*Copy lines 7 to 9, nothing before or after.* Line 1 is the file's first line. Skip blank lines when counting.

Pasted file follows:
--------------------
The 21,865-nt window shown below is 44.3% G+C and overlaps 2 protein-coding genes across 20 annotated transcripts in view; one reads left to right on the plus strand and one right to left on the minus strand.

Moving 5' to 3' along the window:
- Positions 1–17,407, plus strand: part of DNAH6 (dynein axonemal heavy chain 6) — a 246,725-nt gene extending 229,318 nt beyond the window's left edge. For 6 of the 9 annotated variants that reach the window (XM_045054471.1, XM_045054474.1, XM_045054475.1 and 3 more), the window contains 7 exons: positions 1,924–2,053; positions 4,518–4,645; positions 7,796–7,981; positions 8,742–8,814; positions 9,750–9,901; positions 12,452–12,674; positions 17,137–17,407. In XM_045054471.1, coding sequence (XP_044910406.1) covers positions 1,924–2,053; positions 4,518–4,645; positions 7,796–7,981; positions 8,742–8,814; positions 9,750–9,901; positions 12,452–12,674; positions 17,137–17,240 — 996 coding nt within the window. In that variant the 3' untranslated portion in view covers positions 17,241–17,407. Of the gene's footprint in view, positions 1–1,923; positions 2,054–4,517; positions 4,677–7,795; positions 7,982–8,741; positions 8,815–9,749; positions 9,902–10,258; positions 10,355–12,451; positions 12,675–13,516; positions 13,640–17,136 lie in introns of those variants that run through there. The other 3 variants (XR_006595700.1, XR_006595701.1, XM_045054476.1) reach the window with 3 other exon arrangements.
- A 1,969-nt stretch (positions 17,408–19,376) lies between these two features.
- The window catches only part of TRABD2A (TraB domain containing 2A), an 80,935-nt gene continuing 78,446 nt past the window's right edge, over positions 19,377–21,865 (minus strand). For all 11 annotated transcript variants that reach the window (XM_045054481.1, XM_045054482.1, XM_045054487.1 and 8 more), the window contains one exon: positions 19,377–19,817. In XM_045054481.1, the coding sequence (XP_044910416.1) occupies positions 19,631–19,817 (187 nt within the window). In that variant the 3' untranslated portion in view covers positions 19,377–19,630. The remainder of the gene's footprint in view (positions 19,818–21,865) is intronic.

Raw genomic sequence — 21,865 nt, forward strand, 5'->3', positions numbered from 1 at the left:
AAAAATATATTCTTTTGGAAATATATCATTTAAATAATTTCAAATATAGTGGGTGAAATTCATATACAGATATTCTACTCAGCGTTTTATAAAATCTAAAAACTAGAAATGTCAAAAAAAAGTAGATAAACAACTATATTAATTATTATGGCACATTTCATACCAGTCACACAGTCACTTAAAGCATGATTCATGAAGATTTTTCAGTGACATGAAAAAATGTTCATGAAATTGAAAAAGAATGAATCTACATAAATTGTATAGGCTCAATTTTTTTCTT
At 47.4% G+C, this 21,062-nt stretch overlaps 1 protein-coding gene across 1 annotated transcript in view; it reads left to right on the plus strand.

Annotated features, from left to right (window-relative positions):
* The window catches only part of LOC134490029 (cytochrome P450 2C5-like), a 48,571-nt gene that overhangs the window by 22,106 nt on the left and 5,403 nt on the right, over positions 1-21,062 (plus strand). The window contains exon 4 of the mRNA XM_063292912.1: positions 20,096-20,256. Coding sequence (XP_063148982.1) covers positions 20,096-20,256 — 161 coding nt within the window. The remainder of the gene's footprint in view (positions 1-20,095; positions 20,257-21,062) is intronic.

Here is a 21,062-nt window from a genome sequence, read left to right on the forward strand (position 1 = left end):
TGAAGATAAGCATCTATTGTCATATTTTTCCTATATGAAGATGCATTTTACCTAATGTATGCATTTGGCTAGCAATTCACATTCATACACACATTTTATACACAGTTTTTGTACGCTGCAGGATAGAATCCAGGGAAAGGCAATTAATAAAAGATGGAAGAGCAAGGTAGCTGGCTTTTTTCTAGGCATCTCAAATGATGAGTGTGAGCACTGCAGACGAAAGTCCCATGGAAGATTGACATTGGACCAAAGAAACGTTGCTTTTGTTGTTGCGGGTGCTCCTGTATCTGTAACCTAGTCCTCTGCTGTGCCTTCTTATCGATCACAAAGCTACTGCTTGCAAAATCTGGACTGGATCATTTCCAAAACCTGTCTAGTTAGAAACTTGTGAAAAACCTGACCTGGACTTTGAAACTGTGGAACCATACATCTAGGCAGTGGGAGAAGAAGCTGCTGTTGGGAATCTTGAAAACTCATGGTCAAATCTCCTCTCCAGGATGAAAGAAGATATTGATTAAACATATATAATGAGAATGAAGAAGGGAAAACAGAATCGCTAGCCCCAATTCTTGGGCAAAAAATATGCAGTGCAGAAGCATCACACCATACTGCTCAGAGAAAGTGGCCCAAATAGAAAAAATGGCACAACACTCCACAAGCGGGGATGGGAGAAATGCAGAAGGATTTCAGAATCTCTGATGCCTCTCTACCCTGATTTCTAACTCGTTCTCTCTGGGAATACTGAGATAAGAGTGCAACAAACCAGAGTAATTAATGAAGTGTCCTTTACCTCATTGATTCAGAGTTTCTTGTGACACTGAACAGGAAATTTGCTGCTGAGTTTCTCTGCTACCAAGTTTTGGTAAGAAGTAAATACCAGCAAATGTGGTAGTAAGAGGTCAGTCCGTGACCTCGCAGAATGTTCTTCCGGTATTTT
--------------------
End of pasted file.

AAAAATATATTCTTTTGGAAATATATCATTTAAATAATTTCAAATATAGTGGGTGAAATTCATATACAGATATTCTACTCAGCGTTTTATAAAATCTAAAAACTAGAAATGTCAAAAAAAAGTAGATAAACAACTATATTAATTATTATGGCACATTTCATACCAGTCACACAGTCACTTAAAGCATGATTCATGAAGATTTTTCAGTGACATGAAAAAATGTTCATGAAATTGAAAAAGAATGAATCTACATAAATTGTATAGGCTCAATTTTTTTCTT
At 47.4% G+C, this 21,062-nt stretch overlaps 1 protein-coding gene across 1 annotated transcript in view; it reads left to right on the plus strand.

Annotated features, from left to right (window-relative positions):